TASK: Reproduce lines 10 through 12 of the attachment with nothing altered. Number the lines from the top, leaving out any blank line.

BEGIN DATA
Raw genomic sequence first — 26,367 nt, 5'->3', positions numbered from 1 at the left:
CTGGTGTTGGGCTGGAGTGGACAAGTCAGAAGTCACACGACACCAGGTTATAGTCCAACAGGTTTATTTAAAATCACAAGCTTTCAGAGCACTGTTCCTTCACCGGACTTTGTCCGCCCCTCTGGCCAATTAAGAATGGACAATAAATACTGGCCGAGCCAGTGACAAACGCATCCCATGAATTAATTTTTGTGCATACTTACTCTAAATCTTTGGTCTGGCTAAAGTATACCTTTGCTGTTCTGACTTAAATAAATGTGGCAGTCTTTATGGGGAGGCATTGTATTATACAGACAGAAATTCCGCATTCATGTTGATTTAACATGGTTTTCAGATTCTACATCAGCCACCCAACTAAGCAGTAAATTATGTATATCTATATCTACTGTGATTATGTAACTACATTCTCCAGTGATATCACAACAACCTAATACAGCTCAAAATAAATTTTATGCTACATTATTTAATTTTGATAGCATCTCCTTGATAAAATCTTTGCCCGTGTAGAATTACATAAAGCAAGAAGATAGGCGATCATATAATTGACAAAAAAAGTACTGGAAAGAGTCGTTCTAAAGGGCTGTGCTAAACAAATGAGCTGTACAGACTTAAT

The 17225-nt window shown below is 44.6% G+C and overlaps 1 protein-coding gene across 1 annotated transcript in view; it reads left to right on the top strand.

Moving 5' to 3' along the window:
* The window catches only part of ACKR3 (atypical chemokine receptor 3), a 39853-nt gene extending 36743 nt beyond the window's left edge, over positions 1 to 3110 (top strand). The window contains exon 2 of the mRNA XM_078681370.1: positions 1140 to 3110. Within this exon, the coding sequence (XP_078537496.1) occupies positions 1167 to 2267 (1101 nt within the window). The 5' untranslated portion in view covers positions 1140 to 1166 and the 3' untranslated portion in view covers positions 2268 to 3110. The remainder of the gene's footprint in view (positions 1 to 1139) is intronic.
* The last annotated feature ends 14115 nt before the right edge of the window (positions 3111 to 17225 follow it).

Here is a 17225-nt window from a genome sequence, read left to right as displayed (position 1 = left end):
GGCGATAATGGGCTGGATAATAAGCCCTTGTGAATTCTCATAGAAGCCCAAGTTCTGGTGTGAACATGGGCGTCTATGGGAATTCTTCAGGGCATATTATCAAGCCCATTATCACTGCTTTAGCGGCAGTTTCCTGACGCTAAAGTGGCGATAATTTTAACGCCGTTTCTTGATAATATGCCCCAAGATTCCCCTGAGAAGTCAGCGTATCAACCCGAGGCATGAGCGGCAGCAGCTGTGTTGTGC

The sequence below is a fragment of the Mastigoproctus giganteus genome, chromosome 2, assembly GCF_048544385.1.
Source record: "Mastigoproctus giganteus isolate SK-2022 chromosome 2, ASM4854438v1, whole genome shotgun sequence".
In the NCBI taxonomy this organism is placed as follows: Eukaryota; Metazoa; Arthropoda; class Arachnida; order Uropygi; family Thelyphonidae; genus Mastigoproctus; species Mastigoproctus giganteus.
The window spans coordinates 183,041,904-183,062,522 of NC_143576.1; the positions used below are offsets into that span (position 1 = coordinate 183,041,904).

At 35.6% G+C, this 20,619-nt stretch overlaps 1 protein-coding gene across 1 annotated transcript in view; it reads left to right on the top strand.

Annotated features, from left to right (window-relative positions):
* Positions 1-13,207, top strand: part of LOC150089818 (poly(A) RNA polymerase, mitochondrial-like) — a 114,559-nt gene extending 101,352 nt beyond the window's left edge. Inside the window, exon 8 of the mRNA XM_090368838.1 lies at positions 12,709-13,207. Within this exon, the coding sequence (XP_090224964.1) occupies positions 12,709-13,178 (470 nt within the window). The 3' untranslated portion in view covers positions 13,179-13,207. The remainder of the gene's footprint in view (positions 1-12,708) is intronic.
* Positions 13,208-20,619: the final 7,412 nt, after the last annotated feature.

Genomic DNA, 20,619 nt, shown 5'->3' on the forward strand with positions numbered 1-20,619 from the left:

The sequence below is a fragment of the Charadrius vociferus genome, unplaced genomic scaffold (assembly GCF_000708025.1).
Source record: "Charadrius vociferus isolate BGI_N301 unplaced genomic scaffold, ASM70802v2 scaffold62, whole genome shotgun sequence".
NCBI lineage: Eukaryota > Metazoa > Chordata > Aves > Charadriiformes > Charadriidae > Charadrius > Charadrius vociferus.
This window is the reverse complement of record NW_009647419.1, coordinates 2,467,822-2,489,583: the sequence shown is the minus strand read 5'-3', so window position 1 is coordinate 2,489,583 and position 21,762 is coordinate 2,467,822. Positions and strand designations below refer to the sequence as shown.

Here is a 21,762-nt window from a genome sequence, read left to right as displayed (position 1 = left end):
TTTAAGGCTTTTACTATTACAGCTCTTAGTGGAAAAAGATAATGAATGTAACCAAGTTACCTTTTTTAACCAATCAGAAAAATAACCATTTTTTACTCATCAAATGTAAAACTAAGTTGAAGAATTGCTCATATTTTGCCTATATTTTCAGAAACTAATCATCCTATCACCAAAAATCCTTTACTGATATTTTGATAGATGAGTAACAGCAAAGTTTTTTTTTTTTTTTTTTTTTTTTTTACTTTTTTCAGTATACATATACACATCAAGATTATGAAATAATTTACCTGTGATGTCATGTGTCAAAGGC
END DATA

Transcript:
Source record: "Mastigoproctus giganteus isolate SK-2022 chromosome 2, ASM4854438v1, whole genome shotgun sequence".
In the NCBI taxonomy this organism is placed as follows: Eukaryota; Metazoa; Arthropoda; class Arachnida; order Uropygi; family Thelyphonidae; genus Mastigoproctus; species Mastigoproctus giganteus.
The window spans coordinates 183,041,904-183,062,522 of NC_143576.1; the positions used below are offsets into that span (position 1 = coordinate 183,041,904).